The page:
Would the collection of online sales tax solve all of California’s money woes? No, of course not. Would it be a huge help? Absolutely.

The Orange Country Register itself has written extensively on the local effects of service cuts due to lack of funds: “Money troubles cut into firefighting resources“; “County transit slashes bus service, cuts 400 jobs“; “OC health providers brace for state cuts“; “County’s Health Care Agency slashes services“; “Governor’s cut to housing assistance hits local seniors“; “O.C. law enforcement criticizes proposed early release of prisoners“; “O.C. lays off 210 county workers“; “Local schools brace for more cuts after proposition fails“; “O.C. officials worried about prison cuts.”

Times are tough. Collecting online sales tax can make things a little easier, without creating a new tax or raising taxes.


“There’s an app for that”: Fox Business on taxing internet sales

April 18, 2011

Fox Business Video

This video on Fox Business News, featuring Steve DelBianco from NetChoice, covers Senator Dick Durbin’s (D-IL) expected introduction of the Main Street Fairness Act. The host does a good job of keeping the discussion factual and fair and makes the point that, depending on the website you buy from, you may already be paying the sales tax at the point of purchase.

One of the co-hosts poses this question: If  “for many years on the internet we wanted to keep our hands off it, let’s not tax it, we didn’t want to stop it from growing . . . since when did the internet become fair game for new taxes and new restrictions?”

Again, this is not a new tax, and as for internet sales being fair game, yesterday’s New York Post article (blogged about here) stated that “some reports indicate that online sales hit a whopping $165 billion in 2010—an annual growth rate close to 15 percent.”

Steve DelBianco makes a few points that we are in complete agreement with:  “To call it an online sales tax is really not helpful”; “every business, whether you are online, catalog or store, you all collect sales tax”; “there’s never been anything like an online sales tax exemption”; “Senator Durbin has . . . been brought in to support the state system—this is not one new rate and this is not one new tax.”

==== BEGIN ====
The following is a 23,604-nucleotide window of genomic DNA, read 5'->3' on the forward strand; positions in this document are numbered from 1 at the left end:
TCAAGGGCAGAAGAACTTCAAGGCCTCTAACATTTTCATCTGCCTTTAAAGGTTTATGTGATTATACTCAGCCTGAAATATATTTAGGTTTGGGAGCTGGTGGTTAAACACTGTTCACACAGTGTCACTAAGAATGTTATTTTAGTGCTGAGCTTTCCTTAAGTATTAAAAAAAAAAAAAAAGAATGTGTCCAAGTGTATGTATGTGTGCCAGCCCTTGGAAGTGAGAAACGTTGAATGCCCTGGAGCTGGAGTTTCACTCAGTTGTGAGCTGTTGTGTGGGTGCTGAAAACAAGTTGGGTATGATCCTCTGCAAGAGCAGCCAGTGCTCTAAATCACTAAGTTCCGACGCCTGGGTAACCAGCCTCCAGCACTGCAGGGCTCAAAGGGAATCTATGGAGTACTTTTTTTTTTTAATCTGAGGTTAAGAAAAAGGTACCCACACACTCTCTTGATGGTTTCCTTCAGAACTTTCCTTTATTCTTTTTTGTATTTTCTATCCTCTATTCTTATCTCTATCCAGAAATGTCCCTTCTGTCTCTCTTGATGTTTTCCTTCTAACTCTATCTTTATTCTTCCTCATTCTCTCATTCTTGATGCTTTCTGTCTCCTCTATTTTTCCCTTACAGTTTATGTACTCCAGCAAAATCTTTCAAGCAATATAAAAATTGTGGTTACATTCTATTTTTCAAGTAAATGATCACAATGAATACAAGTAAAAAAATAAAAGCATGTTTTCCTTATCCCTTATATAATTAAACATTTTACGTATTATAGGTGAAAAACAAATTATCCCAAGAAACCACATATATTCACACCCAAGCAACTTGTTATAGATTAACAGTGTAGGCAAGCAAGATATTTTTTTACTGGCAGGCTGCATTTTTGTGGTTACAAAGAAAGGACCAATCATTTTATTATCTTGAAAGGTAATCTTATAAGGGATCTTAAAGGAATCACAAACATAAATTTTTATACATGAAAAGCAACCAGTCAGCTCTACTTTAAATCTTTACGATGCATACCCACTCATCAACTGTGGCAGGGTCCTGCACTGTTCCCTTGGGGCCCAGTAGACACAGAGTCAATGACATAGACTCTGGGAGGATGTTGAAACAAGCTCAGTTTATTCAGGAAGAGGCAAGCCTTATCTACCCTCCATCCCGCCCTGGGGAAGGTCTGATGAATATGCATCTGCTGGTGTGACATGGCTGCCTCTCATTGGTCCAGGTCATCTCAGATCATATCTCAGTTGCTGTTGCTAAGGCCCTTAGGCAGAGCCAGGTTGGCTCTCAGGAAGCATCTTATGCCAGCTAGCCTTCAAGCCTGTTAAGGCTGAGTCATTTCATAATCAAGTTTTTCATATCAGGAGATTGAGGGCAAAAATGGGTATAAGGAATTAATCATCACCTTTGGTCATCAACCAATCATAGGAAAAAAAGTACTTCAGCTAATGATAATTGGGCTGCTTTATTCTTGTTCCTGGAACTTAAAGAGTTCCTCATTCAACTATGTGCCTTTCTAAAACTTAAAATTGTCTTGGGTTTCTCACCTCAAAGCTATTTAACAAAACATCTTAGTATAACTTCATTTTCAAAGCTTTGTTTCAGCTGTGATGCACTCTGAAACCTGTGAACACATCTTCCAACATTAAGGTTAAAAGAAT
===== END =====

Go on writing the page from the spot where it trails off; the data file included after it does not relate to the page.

Our favorite moment in the video came at the end when, in response to the question of technical feasibility, the co-host says, “There’s an app for that.” Yes indeed, there is—TaxCloud—and it is easy to implement, easy to operate, and completely free to retailers.


Op-ed in Boston Globe glosses over the issues

April 18, 2011
Boston Globe

Boston Globe

Yesterday’s op-ed in the Boston Globe is severely flawed and glosses over the essential facts of the sales tax collection issue.

Jeff Jacoby’s piece, “There’s no fairness in taxing e-sales”, starts off by stating that the legislation expected to be introduced by Senator Durbin “would subject millions of American consumers to ‘excessive’ fees they have long been sheltered from:  sales taxes on their online purchases.”  Sales taxes on online purchases are not excessive fees that consumers have been sheltered from—this is a tax that consumers have been legally obligated to pay to the state of Massachusetts since 1967.